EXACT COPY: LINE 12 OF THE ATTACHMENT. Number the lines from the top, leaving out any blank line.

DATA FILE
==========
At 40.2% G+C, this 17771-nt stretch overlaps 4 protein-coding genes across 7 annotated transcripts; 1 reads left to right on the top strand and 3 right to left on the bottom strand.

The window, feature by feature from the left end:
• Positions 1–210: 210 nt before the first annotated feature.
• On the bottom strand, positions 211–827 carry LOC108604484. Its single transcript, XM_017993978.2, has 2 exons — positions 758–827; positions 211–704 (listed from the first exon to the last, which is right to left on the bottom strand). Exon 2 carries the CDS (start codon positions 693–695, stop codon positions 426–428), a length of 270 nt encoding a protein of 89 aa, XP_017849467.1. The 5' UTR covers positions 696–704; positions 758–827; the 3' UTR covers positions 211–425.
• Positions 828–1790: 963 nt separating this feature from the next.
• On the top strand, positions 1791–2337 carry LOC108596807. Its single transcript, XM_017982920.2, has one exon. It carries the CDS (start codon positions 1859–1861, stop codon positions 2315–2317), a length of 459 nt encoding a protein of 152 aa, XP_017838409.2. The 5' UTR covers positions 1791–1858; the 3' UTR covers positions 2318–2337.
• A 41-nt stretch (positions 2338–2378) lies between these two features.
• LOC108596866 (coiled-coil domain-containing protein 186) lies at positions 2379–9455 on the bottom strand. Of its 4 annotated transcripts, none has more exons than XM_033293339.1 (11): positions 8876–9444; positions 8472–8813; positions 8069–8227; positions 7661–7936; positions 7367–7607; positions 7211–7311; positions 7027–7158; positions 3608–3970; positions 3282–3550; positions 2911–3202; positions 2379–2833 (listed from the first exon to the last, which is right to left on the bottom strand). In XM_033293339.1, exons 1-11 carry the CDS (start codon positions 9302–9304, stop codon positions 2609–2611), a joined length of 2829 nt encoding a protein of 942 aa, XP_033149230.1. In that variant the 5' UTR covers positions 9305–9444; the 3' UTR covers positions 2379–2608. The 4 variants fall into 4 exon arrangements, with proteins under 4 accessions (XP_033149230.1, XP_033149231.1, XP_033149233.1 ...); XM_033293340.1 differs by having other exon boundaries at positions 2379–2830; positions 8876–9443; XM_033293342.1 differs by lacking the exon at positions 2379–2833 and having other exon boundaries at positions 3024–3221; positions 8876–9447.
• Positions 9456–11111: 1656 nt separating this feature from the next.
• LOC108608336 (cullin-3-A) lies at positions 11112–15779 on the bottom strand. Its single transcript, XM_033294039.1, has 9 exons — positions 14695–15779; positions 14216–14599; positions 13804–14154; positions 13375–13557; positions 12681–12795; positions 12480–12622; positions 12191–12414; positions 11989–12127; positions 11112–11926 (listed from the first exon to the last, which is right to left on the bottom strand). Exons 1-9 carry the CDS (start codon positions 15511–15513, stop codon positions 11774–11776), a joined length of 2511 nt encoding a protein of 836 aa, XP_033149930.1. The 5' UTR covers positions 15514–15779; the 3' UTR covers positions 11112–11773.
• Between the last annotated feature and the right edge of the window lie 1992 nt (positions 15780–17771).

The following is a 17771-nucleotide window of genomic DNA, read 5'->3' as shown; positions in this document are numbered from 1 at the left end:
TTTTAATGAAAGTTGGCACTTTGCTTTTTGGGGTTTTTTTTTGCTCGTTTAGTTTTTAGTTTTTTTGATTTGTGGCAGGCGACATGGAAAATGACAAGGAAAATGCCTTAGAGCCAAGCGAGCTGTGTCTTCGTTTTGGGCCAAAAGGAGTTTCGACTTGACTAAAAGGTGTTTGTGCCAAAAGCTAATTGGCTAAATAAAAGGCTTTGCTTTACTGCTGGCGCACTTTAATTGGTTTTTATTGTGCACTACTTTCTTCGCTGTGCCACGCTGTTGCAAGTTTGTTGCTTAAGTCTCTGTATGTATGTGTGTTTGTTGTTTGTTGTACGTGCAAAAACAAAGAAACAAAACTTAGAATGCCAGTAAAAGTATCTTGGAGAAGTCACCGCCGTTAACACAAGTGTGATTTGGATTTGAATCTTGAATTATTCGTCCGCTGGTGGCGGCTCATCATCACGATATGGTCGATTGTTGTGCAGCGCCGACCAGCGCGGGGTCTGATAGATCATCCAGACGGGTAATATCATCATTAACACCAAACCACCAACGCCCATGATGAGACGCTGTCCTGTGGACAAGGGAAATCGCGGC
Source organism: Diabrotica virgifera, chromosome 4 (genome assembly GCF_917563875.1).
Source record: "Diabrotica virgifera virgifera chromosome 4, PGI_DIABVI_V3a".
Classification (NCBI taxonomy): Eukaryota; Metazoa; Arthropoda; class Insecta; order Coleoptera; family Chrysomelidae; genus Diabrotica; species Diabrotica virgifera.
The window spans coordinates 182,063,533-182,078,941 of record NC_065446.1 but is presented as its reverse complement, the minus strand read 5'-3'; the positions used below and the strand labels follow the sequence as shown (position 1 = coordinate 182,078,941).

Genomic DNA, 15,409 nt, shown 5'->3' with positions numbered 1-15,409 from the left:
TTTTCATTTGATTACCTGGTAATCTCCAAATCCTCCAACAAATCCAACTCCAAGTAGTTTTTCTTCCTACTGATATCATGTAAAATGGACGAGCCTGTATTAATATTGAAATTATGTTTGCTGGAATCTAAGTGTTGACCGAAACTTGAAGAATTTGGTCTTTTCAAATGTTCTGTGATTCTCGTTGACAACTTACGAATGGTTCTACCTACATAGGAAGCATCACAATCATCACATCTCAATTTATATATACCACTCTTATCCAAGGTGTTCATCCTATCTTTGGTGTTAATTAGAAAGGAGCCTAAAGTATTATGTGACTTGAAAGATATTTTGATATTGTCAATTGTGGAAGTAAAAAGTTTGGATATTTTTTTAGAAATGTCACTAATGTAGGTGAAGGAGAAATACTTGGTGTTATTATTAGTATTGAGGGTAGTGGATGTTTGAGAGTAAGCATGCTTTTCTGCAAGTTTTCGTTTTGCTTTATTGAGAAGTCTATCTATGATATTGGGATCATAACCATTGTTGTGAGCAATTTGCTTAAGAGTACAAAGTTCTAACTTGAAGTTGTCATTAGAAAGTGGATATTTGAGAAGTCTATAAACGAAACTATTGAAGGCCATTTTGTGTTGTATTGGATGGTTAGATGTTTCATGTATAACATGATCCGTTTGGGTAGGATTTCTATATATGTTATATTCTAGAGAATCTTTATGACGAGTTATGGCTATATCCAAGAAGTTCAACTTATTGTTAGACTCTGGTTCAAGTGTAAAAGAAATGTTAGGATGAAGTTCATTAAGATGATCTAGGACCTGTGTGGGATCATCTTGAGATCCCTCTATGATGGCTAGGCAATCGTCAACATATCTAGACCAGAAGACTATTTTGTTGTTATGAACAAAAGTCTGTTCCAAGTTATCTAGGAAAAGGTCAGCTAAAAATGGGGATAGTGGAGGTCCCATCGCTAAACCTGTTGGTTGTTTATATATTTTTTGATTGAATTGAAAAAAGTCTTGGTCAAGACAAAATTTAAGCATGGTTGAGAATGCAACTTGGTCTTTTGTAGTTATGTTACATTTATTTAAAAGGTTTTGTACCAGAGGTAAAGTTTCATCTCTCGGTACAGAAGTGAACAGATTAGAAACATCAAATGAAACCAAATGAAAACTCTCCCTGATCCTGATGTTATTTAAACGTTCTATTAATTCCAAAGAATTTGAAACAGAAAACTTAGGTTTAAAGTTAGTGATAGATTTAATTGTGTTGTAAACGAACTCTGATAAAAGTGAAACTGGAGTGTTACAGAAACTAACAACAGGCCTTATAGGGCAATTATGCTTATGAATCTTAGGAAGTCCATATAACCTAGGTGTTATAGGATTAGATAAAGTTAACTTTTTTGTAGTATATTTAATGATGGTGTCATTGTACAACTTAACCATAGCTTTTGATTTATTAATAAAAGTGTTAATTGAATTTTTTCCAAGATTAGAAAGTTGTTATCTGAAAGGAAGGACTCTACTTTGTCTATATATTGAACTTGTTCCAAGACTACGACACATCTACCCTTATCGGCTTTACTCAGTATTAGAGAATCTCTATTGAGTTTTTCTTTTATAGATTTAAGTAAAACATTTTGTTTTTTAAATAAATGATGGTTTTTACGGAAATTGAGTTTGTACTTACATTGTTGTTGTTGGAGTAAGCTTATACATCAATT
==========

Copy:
The following is a 17771-nucleotide window of genomic DNA, read 5'->3' as shown; positions in this document are numbered from 1 at the left end: